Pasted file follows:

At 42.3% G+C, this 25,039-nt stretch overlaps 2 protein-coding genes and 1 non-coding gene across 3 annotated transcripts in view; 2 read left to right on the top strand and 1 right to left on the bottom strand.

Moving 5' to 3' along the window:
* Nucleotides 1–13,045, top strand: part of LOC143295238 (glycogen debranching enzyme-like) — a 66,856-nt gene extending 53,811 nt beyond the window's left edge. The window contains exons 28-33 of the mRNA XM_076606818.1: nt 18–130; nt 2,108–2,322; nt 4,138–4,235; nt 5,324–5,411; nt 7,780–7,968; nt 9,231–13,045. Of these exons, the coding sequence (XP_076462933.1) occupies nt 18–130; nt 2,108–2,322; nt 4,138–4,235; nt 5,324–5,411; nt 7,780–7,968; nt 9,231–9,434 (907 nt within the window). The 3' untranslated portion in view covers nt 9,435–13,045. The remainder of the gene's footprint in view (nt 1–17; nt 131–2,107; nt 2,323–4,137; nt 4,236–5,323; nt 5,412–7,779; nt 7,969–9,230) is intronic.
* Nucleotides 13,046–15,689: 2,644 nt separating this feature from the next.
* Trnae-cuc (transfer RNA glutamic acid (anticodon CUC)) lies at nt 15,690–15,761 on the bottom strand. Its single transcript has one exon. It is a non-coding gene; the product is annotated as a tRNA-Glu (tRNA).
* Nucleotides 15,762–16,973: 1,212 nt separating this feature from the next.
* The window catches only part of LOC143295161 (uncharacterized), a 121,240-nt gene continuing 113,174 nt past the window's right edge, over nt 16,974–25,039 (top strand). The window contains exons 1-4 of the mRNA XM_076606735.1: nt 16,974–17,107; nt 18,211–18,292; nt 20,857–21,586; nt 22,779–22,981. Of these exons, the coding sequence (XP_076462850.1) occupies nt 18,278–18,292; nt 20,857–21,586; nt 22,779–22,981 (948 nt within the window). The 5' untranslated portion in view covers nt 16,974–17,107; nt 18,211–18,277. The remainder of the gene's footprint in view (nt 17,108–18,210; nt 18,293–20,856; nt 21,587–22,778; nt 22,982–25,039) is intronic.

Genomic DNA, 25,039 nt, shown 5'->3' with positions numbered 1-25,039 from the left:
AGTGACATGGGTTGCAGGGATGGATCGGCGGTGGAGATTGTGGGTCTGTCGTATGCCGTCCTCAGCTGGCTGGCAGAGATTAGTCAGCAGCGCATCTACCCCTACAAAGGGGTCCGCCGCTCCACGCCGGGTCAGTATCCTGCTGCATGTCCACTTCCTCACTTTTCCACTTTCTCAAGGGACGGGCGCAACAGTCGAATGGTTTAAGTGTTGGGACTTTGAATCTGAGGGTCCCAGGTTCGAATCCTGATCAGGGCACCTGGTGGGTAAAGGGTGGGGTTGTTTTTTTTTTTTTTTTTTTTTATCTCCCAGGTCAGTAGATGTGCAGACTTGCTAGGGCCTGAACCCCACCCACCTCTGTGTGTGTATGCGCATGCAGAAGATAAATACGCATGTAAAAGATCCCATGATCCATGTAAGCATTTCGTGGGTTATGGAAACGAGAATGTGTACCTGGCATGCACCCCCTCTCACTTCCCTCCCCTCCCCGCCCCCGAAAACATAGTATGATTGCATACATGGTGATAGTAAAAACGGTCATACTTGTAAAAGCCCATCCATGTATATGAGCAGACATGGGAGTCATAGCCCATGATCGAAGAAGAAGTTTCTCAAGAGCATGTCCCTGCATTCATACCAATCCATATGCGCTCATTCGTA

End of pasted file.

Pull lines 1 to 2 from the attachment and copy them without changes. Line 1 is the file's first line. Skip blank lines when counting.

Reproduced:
At 42.3% G+C, this 25,039-nt stretch overlaps 2 protein-coding genes and 1 non-coding gene across 3 annotated transcripts in view; 2 read left to right on the top strand and 1 right to left on the bottom strand.

Moving 5' to 3' along the window: